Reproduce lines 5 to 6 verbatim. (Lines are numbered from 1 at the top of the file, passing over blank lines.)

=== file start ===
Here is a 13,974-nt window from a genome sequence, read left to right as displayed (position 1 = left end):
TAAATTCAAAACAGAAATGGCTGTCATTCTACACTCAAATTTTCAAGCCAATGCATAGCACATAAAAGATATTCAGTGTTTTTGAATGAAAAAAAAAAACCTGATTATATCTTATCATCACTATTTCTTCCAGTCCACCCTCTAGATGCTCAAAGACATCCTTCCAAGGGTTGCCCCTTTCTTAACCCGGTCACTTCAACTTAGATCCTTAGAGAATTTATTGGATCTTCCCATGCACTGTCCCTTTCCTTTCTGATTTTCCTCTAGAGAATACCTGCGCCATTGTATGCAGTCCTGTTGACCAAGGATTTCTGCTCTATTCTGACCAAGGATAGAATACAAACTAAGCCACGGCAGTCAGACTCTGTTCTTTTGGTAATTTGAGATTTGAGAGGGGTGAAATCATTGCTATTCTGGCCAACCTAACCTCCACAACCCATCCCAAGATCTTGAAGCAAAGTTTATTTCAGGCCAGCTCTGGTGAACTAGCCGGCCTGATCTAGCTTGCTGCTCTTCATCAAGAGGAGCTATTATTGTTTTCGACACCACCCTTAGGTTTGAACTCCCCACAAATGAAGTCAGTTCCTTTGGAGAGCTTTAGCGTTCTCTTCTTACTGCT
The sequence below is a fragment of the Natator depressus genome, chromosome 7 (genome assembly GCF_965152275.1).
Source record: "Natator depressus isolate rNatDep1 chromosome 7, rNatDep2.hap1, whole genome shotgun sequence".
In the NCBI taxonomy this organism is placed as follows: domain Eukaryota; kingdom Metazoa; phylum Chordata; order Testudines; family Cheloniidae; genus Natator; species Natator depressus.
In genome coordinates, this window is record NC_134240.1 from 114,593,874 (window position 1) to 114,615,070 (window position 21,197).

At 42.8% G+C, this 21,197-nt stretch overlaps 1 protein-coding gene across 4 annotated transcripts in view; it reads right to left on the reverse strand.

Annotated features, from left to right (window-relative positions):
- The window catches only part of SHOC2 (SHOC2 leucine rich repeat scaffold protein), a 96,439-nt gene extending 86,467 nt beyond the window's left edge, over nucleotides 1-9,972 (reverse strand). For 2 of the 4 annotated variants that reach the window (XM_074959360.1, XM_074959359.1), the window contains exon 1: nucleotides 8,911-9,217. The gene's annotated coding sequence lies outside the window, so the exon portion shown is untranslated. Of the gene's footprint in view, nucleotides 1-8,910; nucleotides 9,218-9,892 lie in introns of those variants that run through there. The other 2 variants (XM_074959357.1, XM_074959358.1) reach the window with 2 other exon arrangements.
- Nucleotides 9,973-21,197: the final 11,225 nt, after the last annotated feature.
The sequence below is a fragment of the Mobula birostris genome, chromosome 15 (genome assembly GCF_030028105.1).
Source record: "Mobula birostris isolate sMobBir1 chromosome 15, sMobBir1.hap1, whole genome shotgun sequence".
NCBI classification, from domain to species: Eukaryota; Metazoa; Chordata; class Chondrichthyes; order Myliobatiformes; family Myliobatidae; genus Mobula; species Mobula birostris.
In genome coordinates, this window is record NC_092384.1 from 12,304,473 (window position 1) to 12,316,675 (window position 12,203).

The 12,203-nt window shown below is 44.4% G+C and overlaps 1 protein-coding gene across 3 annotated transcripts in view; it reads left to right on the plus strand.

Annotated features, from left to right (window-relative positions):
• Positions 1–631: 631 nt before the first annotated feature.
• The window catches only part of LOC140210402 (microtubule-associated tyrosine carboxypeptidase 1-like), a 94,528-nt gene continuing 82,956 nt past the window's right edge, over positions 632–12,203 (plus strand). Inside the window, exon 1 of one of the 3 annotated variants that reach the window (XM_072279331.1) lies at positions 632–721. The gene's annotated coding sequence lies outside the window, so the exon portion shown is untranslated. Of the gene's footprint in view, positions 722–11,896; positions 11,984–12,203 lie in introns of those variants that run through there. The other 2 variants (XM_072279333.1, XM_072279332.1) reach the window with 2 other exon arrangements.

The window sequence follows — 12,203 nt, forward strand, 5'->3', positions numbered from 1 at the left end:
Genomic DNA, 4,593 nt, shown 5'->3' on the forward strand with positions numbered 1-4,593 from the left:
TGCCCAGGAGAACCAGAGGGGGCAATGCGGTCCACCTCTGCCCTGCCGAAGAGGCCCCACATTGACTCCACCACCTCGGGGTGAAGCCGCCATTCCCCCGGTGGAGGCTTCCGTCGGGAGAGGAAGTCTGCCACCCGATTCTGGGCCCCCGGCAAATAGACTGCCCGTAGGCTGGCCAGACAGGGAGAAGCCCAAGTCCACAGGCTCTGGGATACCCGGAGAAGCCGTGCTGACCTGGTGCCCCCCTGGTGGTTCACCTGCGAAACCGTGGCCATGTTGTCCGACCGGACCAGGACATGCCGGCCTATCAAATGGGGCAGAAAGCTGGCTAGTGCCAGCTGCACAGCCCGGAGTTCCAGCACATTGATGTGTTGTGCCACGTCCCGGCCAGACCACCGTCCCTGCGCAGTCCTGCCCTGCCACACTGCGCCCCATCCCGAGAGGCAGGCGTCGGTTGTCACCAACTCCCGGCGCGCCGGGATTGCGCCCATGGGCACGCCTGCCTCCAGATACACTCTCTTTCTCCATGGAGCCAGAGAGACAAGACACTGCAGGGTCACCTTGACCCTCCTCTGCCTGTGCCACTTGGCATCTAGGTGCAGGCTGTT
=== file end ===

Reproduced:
In the NCBI taxonomy this organism is placed as follows: domain Eukaryota; kingdom Metazoa; phylum Chordata; order Testudines; family Cheloniidae; genus Natator; species Natator depressus.
In genome coordinates, this window is record NC_134240.1 from 114,593,874 (window position 1) to 114,615,070 (window position 21,197).